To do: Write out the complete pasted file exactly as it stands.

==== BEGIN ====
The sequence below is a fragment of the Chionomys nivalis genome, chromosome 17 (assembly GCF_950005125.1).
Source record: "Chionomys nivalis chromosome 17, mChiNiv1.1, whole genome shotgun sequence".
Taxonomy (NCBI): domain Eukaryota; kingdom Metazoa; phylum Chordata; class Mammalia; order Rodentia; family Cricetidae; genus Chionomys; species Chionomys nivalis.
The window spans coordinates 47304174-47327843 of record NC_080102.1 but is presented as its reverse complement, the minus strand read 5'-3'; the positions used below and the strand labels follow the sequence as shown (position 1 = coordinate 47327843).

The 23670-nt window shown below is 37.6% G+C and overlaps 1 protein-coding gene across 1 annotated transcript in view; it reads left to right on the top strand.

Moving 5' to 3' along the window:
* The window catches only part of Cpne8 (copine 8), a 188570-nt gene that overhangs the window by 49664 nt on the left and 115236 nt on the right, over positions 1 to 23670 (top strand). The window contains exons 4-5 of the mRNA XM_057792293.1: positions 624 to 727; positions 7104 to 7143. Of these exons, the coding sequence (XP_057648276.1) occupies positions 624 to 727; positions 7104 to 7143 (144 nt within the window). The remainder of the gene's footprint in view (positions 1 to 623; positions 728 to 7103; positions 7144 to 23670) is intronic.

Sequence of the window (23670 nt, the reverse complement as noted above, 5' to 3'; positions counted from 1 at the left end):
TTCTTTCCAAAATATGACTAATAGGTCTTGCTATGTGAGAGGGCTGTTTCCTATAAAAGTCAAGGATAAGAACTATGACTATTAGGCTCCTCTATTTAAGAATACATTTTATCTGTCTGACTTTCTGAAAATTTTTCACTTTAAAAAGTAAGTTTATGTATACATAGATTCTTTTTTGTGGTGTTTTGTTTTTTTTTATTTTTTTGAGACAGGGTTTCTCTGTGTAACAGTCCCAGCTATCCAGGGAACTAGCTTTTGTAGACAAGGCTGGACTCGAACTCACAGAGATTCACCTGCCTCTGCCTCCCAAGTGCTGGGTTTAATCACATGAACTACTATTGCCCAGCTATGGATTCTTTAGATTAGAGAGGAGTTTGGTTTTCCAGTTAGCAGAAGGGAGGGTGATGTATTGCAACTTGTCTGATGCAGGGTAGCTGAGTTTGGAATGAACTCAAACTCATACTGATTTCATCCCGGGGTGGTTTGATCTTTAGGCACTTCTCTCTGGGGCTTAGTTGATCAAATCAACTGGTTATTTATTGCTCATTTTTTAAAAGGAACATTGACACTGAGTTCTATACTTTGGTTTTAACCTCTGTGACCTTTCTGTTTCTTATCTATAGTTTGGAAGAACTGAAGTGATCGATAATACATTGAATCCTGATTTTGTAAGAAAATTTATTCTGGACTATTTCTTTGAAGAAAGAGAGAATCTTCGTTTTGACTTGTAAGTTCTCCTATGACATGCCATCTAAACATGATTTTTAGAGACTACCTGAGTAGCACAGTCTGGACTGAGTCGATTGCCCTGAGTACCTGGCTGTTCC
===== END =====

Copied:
The sequence below is a fragment of the Chionomys nivalis genome, chromosome 17 (assembly GCF_950005125.1).
Source record: "Chionomys nivalis chromosome 17, mChiNiv1.1, whole genome shotgun sequence".
Taxonomy (NCBI): domain Eukaryota; kingdom Metazoa; phylum Chordata; class Mammalia; order Rodentia; family Cricetidae; genus Chionomys; species Chionomys nivalis.
The window spans coordinates 47304174-47327843 of record NC_080102.1 but is presented as its reverse complement, the minus strand read 5'-3'; the positions used below and the strand labels follow the sequence as shown (position 1 = coordinate 47327843).

The 23670-nt window shown below is 37.6% G+C and overlaps 1 protein-coding gene across 1 annotated transcript in view; it reads left to right on the top strand.

Moving 5' to 3' along the window:
* The window catches only part of Cpne8 (copine 8), a 188570-nt gene that overhangs the window by 49664 nt on the left and 115236 nt on the right, over positions 1 to 23670 (top strand). The window contains exons 4-5 of the mRNA XM_057792293.1: positions 624 to 727; positions 7104 to 7143. Of these exons, the coding sequence (XP_057648276.1) occupies positions 624 to 727; positions 7104 to 7143 (144 nt within the window). The remainder of the gene's footprint in view (positions 1 to 623; positions 728 to 7103; positions 7144 to 23670) is intronic.

Sequence of the window (23670 nt, the reverse complement as noted above, 5' to 3'; positions counted from 1 at the left end):
TTCTTTCCAAAATATGACTAATAGGTCTTGCTATGTGAGAGGGCTGTTTCCTATAAAAGTCAAGGATAAGAACTATGACTATTAGGCTCCTCTATTTAAGAATACATTTTATCTGTCTGACTTTCTGAAAATTTTTCACTTTAAAAAGTAAGTTTATGTATACATAGATTCTTTTTTGTGGTGTTTTGTTTTTTTTTATTTTTTTGAGACAGGGTTTCTCTGTGTAACAGTCCCAGCTATCCAGGGAACTAGCTTTTGTAGACAAGGCTGGACTCGAACTCACAGAGATTCACCTGCCTCTGCCTCCCAAGTGCTGGGTTTAATCACATGAACTACTATTGCCCAGCTATGGATTCTTTAGATTAGAGAGGAGTTTGGTTTTCCAGTTAGCAGAAGGGAGGGTGATGTATTGCAACTTGTCTGATGCAGGGTAGCTGAGTTTGGAATGAACTCAAACTCATACTGATTTCATCCCGGGGTGGTTTGATCTTTAGGCACTTCTCTCTGGGGCTTAGTTGATCAAATCAACTGGTTATTTATTGCTCATTTTTTAAAAGGAACATTGACACTGAGTTCTATACTTTGGTTTTAACCTCTGTGACCTTTCTGTTTCTTATCTATAGTTTGGAAGAACTGAAGTGATCGATAATACATTGAATCCTGATTTTGTAAGAAAATTTATTCTGGACTATTTCTTTGAAGAAAGAGAGAATCTTCGTTTTGACTTGTAAGTTCTCCTATGACATGCCATCTAAACATGATTTTTAGAGACTACCTGAGTAGCACAGTCTGGACTGAGTCGATTGCCCTGAGTACCTGGCTGTTCC